Managing IT infrastructure in today’s next-gen world.
GUEST COLUMN | by Chris LaPoint
Today’s IT networks have taken on the complexity of a Dickens novel. School IT administrators are dealing with a head-spinning array of new devices and educational processes. Increasingly, teachers are embracing online learning, video and other methodologies. Mobile devices – particularly tablets – are becoming fundamental fixtures in our classrooms.
While this is great for students and teachers, it presents contrasting challenges for educational sector IT administrators. They are repeatedly being asked to evaluate new devices, applications and educational platforms that can accelerate learning and ease administration challenges. Simultaneously, they need to build infrastructures to support these devices and platforms and monitor them in case something goes wrong.
It’s essential that school IT managers implement a system that allows them to track who is accessing the network, when it’s happening, and through what devices.
Compounding this is the fact that while some of these devices are school sanctioned, many are personal devices owned by students. The devices can access school networks, and information can be pulled down by just about anyone.
Therefore, it’s essential that school IT managers implement a system that allows them to track who is accessing the network, when it’s happening, and through what devices.
“It is not down on any map; true places never are.” – Moby Dick
Pinpointing the exact location of a potential network threat has always been difficult, but that level of difficulty has risen along with the number of devices on the network. As the number of devices increases, so does the number of ports, switches and Wi-Fi access points that IT must monitor, or else risk information loss, viruses, and other hazards.
Administrators who implement automated network monitoring systems have the ability to successfully combat these issues. The systems can alert on which access points are being used and when, the types of devices hitting the network, and switch capacity. If something suspicious arises, managers can use the information gleaned to trace access back to a particular student or faculty member.
Further, access point monitoring can also help check for rogue devices – a real possibility in today’s environment.
“Just because you’re paranoid doesn’t mean they aren’t after you.” – Catch-22
Out of nowhere, rogue devices can create havoc on a school’s network. Unauthorized smartphones, tablets, laptops – any web-connected device, really – have the potential to be used to access proprietary and personal information. With so many new devices being used on the network, it can be a challenge for IT administrators to determine which are being used for educational purposes, and which are being used maliciously.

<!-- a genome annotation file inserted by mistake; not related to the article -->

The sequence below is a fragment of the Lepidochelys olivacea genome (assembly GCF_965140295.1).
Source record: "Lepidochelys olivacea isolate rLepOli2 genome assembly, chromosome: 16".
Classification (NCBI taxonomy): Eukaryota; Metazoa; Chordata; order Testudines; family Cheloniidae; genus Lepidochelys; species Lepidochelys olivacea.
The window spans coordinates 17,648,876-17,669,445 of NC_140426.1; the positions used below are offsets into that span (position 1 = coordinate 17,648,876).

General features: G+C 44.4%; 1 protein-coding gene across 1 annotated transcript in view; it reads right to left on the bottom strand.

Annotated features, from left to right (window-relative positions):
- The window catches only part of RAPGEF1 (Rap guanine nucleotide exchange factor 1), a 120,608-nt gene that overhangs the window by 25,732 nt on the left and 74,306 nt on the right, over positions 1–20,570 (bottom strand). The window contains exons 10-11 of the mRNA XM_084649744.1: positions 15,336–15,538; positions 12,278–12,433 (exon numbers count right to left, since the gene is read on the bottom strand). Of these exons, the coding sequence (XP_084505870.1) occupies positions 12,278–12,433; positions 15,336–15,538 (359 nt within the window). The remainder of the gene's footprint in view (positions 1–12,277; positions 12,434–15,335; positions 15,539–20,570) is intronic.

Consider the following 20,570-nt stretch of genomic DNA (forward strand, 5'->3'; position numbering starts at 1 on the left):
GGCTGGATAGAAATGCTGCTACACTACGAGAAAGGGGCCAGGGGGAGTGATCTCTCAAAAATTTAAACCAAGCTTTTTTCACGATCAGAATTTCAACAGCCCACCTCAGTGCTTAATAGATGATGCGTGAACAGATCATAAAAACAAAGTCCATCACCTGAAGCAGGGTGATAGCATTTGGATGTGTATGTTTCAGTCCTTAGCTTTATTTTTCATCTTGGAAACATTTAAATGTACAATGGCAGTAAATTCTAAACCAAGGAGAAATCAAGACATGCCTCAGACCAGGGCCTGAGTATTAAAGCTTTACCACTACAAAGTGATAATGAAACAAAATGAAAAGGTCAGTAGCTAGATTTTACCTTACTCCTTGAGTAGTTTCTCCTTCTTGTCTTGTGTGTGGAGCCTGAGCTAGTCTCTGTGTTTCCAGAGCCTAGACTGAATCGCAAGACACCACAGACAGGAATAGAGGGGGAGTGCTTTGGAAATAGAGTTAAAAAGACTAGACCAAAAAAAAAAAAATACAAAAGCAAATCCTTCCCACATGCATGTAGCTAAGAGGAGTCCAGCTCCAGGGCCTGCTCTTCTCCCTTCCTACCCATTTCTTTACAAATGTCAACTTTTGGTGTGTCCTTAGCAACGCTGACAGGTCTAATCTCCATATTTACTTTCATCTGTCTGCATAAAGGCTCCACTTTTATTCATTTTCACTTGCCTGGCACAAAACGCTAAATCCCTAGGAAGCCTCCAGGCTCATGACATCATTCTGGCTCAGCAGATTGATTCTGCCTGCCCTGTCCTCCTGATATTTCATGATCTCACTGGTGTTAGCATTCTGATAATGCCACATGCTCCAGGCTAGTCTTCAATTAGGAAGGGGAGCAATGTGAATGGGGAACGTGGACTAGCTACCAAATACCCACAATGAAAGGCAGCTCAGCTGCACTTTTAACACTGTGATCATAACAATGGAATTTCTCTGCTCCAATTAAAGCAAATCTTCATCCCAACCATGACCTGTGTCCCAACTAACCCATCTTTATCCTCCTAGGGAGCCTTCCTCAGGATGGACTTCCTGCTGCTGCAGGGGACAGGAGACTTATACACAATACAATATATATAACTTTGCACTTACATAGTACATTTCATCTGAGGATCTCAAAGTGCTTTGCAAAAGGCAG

Network monitoring tools can alleviate this challenge by providing detailed information on access points and IP addresses. IT professionals can use the tools to search for a specific device based on IP address, MAC address, or Hostname. They can then shut down the port or ports that the device was attempting to access, effectively barring it from the network.
It’s also helpful to compile a watch list of potentially threatening devices. The network monitoring system can then be set to alert administrators when one of those devices attempts to gain access. Automatic device scans can also be set up, easing the burden on already overworked IT managers to manually track the devices.
“Better three hours too soon than a minute too late.” – The Merry Wives of Windsor
It’s not just devices that are causing strain on the network, but the new ways streaming technology is being used to educate students. Video, for example, is becoming a key educational component within many classrooms. Video apps and solutions like those included in Google’s upcoming Classroom suite can be data hogs. Still, teachers and students are accustomed to accessing large chunks of information quickly.
While these solutions may streamline the educational process, they further complicate bandwidth management. Therefore, IT administrators must optimize the network to be able to deliver information without compromise.
One way is to deploy a bandwidth monitoring system. Through this, IT managers can track bandwidth usage according to times of day, specific device type, and even down to the user. This information can help them develop effective strategies toward better bandwidth management.
“There are only the pursued, the pursuing, the busy, and the tired.” – The Great Gatsby
IT professionals in the educational sector do not have time to track down everything that tests their networks; they’re already being asked to do enough. Instead, they need to ready their infrastructure before the threats happen. That means automating the monitoring and protection of their networks, thereby laying the groundwork for better management of today’s educational technology.
Chris LaPoint is vice president of product management at SolarWinds, an IT management software provider based in Austin, Texas.